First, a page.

#RetailTrends2020: AI to transform retail

There is no denying the immense and disruptive potential of artificial intelligence (AI) for the retail sector. Artificial intelligence, which uses algorithms and data inputs to enable computers to simulate or imitate ‘human-like’ cognition (i.e. sense, reason, act and adapt), is poised to transform retail engagement models and streamline business operations with a force not seen since the early days of Internet commerce. 

However, despite the level of expectation and optimism around the potential applications of AI in retail, the industry, with few exceptions, has exhibited an alarmingly slow rate of adoption. In fact, more than three-quarters of AI projects in the retail sector remain in experimental stages, such as proof of concept and prototyping. Retailers often struggle to understand how to best drive business value through AI and those that have figured this out have typically failed to execute and scale AI applications due to organisational, technological, budgetary, cultural and/or skill-based constraints.

After years of failed promise and with some of the noted barriers to adoption still firmly in place, it would be naïve and perhaps misguided to suggest that 2020 will be the year that AI finally breaks through into retail’s mainstream. However, in order to compete with Amazon, who continue to set the bar high for AI retail, and due to consumer demands for transparency, widespread adoption of powerful 5G networks, and increasing investments in the requisite data and advanced analytics platforms, architecture and talent, AI has emerged as the one technology most likely to transform retail in 2020. And while the potential applications of AI across retail are infinite, five AI-powered use cases look best positioned to leave their mark on the sector during the year ahead.

Content curation: In this emerging reality of tailored experiences, machines will use browsing patterns and evolutionary computation to learn about the customer’s interests, style preferences and shopping habits, and by the time they reach the retailer’s website or open the mobile app, the AI will have assembled a curated, contextualised and personalised gallery of content, images, and product recommendations that are most likely to resonate with the customer at that precise point in time based on where they are in the shopping journey.    

Dynamic pricing: Retailers are beginning to invest in AI to fine-tune algorithms to price products dynamically against an ever-changing market. Dynamic pricing algorithms consider factors such as competitor pricing, consumer behavior, location, time of day, and seasonality to determine how much shoppers are willing to pay for a product or service. AI will enable pricing solutions to track buying trends and determine more competitive product prices either at the local store or individual customer level. While static pricing keeps prices absolute, AI-powered dynamic pricing adjusts prices in real-time to offer customers different prices based on external factors and their individual buying habits and propensity to buy.

Digital stores: The last few years have witnessed the increased adoption of in-store digital technologies including smart shelves, sensors, beacons, clienteling apps, interactive displays, cashierless checkouts, virtual fitting rooms, kiosks, and more. However, despite the emergence of these technologies, network challenges and inadequate data platforms have often left experiences far short of expectation and at best, episodic. With the rollout of high powered, super-fast 5G networks and increasing investment in more advanced digital platforms, much of this will change. The next iteration of the digital store will be characterised by the extended use of AR and VR to create highly interactive customer experiences, while the accelerated transfer of data from device to device will enable the delivery of hyper-personalised, location-specific, AI-powered interactions in real-time.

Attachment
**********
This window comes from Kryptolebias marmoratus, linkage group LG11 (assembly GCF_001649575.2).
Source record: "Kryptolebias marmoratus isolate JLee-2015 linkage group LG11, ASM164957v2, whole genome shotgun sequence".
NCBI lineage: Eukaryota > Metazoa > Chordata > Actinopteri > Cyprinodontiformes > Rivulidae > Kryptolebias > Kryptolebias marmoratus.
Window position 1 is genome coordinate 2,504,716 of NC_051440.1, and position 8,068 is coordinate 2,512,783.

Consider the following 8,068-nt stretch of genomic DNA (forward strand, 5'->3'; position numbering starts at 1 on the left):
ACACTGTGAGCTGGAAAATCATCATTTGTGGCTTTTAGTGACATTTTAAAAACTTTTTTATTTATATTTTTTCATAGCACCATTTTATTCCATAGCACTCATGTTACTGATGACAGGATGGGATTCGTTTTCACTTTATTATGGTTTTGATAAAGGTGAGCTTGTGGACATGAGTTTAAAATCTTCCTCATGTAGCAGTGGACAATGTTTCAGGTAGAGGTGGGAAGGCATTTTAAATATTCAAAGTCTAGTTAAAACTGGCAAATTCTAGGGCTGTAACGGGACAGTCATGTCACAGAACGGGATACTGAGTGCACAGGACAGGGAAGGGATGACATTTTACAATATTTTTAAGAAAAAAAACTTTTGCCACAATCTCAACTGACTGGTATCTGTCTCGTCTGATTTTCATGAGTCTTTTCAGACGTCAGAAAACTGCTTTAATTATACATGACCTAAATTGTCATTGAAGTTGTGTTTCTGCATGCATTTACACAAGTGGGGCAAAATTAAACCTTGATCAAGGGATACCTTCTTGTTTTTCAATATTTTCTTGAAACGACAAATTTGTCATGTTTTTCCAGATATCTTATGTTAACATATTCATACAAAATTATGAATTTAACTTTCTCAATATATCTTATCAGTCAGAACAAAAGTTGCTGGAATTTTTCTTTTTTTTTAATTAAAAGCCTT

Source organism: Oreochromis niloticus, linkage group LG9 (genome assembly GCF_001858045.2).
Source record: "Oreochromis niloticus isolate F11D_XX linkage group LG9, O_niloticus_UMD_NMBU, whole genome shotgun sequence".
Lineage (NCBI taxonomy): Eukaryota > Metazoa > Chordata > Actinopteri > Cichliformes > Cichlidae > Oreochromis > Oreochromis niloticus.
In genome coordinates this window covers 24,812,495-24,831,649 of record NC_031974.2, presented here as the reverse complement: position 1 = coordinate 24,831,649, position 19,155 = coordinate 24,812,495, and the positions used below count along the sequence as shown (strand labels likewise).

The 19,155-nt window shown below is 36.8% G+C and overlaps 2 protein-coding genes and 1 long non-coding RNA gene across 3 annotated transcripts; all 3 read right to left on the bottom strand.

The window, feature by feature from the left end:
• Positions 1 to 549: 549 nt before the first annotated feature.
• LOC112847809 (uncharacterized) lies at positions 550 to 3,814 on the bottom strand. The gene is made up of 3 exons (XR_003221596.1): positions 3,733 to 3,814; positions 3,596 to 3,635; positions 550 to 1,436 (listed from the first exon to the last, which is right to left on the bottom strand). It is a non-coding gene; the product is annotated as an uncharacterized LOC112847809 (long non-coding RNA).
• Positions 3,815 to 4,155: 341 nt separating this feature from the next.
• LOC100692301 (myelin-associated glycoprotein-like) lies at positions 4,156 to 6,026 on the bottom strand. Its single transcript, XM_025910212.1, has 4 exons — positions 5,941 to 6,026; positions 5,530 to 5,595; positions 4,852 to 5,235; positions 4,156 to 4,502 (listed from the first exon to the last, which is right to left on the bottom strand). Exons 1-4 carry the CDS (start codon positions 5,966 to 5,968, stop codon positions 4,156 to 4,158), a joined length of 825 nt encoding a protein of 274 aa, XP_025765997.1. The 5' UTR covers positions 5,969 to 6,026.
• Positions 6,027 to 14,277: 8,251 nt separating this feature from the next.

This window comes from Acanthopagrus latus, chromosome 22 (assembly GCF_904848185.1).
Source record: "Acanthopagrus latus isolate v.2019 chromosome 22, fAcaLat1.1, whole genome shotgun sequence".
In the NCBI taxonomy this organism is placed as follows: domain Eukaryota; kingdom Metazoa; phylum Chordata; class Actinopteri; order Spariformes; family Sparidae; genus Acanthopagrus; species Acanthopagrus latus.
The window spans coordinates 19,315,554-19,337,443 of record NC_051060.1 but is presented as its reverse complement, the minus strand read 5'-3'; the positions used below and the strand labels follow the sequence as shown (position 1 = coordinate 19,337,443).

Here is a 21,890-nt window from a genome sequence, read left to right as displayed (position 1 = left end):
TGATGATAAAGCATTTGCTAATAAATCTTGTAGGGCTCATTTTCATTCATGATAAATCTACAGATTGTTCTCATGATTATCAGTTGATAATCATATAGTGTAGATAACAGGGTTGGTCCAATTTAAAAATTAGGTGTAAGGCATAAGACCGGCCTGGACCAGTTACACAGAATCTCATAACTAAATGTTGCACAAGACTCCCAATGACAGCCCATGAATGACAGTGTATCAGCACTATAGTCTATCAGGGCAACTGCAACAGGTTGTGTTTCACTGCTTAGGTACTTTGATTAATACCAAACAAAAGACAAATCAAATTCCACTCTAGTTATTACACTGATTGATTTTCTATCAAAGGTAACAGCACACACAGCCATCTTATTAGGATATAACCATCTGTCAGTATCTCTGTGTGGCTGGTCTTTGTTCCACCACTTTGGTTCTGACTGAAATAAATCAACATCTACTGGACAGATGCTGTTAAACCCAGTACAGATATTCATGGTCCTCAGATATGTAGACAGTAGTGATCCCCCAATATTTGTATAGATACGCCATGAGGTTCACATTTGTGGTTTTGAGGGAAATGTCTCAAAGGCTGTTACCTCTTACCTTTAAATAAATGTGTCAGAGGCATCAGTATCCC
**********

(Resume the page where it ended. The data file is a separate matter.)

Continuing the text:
Conversational commerce: Social interaction is becoming a fundamental part of the way people and companies do business with one another. With conversational commerce consumers engage with retailers through text, chatbots, social messaging apps, voice assistants, or a mix of each to receive a highly interactive, personalized service, anywhere and anytime. The rapid development of natural language processing (NLP) and AI systems is poised to take this capability to the next level, with more ‘human-like’ experiences. In the new world of conversational commerce, retailers will look to leverage voice controlled digital assistants, either alone or in tandem with digital screens, to enable and support a much more complete and seamless end-to-end shopping journey, providing personalised recommendations and guidance throughout the process of researching, selecting, purchasing and even assembling and using the products themselves.

Computer vision: In computer terms, ‘vision’ involves systems that are able to identify items, places, objects or people from visual images. As we move into 2020, due to recent advances in AI technology, we are going to see computer vision equipped tools and technology rolled out for an ever-increasing number of use cases. In addition to visual search and checkout free stores, computer vision is being rolled out by a number of retailers to analyse the baskets of in-store shoppers in order to recommend other products the shopper might like or send an employee to assist customers who, based on sentiment analysis, seem to be having trouble. As this technology continues to advance, before the year is through, expect to see further applications of consumer vision for inventory management, dynamic planogramming, resource management, theft pro